Canberra your thoughts and views - don't miss this unprecedented opportunity
to make your voice heard, whether you're in Australia or overseas! The closing
date for submissions is Friday 27 February 2004. To read some of the
submissions already sent in, click
You can make your submission directly from this website. But before you go to our E-mail Submission Template, we suggest you read the practical information below, and browse our "Ideas for your Submission" page. Alternatively, download and print out a pdf version of the information on these pages to keep at hand when you write your submission.
If you are an Australian-born Maltese citizen who had to renounce your Australian citizenship by your 19th birthday, we encourage you to make a special submission based on your particular situation. Please download our guidance document here and/or call our SCG volunteer committee member in Malta, Norman Bonello, tel + 356 79 468 329 for further information. If you are a a member of the Maltese community in Australia, please support your compatriots in Malta by sending the Senate Committee this Letter of Support by 27 February 2004, by fax: 02 6277 5794 or to firstname.lastname@example.org.
What's This Inquiry About?
The terms of reference for the Senate's Inquiry into Australian Expatriates are very broad. They should allow individuals and organisations ample scope to cover the issues that they believe are important on a personal level or more widely for Australia and its diaspora as a whole.
(a) the extent of the Australian diaspora;
(b) the variety of factors driving more Australians to live overseas;
(c) the costs, benefits and opportunities presented by the phenomenon;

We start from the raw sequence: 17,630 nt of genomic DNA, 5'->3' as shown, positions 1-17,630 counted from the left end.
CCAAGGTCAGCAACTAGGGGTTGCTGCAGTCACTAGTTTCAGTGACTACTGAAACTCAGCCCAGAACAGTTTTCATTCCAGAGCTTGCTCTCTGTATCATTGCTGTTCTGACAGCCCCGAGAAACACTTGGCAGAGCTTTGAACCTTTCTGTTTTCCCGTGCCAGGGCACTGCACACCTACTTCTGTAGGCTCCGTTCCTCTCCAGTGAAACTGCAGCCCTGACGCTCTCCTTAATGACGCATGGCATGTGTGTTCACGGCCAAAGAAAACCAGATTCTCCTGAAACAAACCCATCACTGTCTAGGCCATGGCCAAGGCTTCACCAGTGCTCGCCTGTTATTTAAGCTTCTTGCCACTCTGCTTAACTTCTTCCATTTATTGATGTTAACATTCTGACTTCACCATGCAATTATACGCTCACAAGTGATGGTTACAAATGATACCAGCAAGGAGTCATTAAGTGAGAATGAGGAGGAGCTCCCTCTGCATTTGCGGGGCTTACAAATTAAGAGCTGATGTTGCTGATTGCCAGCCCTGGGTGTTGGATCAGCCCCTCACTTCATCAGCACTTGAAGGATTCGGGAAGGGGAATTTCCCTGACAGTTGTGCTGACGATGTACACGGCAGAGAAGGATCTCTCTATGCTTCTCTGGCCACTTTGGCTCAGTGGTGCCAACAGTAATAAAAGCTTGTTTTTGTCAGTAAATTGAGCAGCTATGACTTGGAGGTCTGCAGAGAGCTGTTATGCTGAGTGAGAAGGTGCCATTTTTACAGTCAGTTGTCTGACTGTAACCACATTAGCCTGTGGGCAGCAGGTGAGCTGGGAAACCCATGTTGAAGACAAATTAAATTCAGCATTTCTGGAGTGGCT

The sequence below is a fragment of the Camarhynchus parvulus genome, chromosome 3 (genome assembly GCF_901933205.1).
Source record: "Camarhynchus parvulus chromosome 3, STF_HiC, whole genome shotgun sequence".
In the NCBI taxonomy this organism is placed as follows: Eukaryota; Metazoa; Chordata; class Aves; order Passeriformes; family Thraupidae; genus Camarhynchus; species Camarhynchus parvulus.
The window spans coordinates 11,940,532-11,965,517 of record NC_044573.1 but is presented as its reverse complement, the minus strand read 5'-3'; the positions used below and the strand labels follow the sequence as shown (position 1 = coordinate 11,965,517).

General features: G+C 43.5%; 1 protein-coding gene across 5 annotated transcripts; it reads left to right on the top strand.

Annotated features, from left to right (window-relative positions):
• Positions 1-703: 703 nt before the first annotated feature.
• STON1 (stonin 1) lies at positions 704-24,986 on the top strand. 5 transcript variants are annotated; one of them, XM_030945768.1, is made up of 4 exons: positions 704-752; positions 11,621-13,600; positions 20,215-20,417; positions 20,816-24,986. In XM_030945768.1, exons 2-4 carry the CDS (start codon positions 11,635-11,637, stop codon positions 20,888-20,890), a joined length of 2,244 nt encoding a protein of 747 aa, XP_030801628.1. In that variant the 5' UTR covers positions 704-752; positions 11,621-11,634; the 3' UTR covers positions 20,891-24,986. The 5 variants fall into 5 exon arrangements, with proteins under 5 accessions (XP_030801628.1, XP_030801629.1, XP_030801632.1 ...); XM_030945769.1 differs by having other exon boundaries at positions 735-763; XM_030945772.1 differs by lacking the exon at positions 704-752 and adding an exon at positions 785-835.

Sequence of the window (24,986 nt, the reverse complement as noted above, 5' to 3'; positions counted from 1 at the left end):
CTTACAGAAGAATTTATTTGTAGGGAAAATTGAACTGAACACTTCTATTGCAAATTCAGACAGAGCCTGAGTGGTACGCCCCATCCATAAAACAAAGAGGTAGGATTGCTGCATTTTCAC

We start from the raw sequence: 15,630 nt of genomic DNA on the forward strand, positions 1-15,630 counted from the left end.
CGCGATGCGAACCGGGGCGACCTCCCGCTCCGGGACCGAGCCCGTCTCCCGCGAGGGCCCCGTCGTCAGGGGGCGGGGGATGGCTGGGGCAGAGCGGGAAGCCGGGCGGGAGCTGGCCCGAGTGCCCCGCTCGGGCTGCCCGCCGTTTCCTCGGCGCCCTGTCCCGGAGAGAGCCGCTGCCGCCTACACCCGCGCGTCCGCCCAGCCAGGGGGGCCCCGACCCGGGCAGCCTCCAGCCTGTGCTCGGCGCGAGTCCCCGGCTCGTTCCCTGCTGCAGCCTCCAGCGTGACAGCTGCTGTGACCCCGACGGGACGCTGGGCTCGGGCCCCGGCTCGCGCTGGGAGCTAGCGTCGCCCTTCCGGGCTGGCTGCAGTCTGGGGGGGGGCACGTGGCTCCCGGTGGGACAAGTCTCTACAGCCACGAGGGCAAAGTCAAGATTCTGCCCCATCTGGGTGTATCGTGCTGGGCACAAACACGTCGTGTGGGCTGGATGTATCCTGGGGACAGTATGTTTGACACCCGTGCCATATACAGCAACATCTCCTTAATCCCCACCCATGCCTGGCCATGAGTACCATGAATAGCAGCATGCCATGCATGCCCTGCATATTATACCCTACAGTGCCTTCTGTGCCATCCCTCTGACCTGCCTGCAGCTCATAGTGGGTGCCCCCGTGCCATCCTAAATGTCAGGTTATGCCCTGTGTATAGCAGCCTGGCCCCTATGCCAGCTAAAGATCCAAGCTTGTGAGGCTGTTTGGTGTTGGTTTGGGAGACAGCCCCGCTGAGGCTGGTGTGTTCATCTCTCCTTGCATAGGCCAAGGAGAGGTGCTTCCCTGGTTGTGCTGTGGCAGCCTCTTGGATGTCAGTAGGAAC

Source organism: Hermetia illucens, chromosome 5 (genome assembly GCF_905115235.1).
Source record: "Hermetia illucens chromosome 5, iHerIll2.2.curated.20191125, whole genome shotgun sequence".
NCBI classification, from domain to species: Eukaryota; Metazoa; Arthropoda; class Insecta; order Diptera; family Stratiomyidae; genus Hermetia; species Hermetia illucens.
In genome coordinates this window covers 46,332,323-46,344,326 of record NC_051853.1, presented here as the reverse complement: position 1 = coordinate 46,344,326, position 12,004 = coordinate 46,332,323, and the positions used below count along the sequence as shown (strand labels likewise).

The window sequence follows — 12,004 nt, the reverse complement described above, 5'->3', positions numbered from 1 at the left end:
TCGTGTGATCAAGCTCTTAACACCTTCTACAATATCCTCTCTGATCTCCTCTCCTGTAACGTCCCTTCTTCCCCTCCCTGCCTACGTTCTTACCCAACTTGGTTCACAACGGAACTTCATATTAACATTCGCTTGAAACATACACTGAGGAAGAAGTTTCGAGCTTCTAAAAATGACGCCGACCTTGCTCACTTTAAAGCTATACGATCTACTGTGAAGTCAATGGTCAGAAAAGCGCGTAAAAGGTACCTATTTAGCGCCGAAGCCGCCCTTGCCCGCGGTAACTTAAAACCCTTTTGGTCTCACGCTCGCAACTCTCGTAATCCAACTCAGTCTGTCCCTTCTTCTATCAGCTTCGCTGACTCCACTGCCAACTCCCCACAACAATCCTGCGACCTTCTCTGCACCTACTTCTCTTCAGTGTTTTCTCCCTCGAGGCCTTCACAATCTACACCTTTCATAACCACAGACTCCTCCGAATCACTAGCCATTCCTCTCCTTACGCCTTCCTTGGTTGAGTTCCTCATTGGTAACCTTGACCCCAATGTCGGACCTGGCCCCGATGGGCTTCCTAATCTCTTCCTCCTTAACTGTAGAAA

(d) the needs and concerns of overseas Australians;
(e) the measures taken by other comparable countries to respond to the needs of their expatriates; and
(f) ways in which Australia could better use its expatriates to promote our economic, social and cultural interests.
Who Should Contribute to the Inquiry?
Any individual or organisation that has something to say on any of the above terms of reference should contribute to this inquiry. Contributors can be in Australia or overseas. They might be Australians citizens, people who have lost their Australian citizenship, people who have never been Australian citizens but have a link with Australia or Australian heritage, or other individuals or organisations with a connection or interest in Australia. We also encourage Australians who have lived overseas and then moved back to Australia to contribute their perspective on "repatriation" or "re-entry" and issues associated with "going home". Migrants to Australia who have become Australian citizens or spent many years in Australia and now live outside Australia again will also have an important perspective to offer.
Go to E-mail Submission Template >>>
What's Not Relevant for this Inquiry?
If what you have to say can be related to one of the above terms of reference, then it will be relevant. On the other hand, if you wished to make general comments directed towards aspects of Australia's foreign policy, for example, without somehow relating this to diaspora issues, this would probably be considered as falling outside the terms of reference for this inquiry. The Legal and Constitutional References Committee may reject a submission that is not relevant to the inquiry.
Remember that at any point in time there are a number of parliamentary inquiries into various subjects underway. You may have something to contribute to another inquiry. For a full list of current inquiries, click here.
Privacy Issues and Confidentiality
All submissions made, unless otherwise stipulated, will become part of the public record that anyone may have access to.
It is a requirement of making a submission to a Parliamentary inquiry that you sign the submission. If it is an e-mail submission, and you can't physically sign it, you are nevertheless required to supply your name, phone number and postal address so that your submission can be verified by the Committee if need be.